Furthermore, Mr Osborne should insist that such a leader is based in Sheffield or Leeds to counter the belief that Powerhouse policy begins and ends in Manchester. The reason is this. Like American elder statesman Henry Kissinger’s maxim “Who do I call if I want to call Europe?”, who would a potential overseas investor contact if they wished to speak to the head of the Northern Powerhouse?
Mr Osborne? Lord O’Neill? The chief executive of Manchester Council? The leader of Leeds Council? A junior planning official who just happens to answer the call? Or the whirlwind that is Sir Gary Verity at Welcome to Yorkshire?
The point is this: the longer the Northern Powerhouse is at the mercy of George Osborne and all those stuck in a London comfort zone, the less chance it will have of working.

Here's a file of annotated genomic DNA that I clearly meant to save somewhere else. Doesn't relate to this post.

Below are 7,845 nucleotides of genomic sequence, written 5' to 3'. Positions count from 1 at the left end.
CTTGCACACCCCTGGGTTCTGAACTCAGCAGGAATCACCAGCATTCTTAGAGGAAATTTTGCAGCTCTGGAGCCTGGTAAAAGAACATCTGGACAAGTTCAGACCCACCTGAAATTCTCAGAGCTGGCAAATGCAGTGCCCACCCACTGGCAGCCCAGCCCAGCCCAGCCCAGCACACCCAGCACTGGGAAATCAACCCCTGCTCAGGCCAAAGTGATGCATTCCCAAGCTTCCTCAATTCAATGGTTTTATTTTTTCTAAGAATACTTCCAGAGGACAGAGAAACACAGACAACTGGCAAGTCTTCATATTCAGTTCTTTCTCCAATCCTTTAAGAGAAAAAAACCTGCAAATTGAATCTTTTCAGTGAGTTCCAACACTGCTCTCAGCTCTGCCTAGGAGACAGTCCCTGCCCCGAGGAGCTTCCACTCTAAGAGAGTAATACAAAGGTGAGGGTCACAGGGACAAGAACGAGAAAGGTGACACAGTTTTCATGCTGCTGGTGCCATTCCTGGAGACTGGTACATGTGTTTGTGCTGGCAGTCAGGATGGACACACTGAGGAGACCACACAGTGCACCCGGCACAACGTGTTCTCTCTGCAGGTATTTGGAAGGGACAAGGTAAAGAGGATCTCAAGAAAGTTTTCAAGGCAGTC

STANDING on the historic gallops at Middleham on a bracing Monday under clear blue skies, snow capping the peaks of the distant hills as Just Cameron, ridden by Sheffield’s Joe Colliver, completed their preparations for Cheltenham’s Queen Mother Champion Chase, the only word that came close to describing the breathtaking beauty was ‘priceless’.
Even that does not do justice to the view, another reminder why Yorkshire, a country blessed with such stunning scenery, should never take its countryside for granted.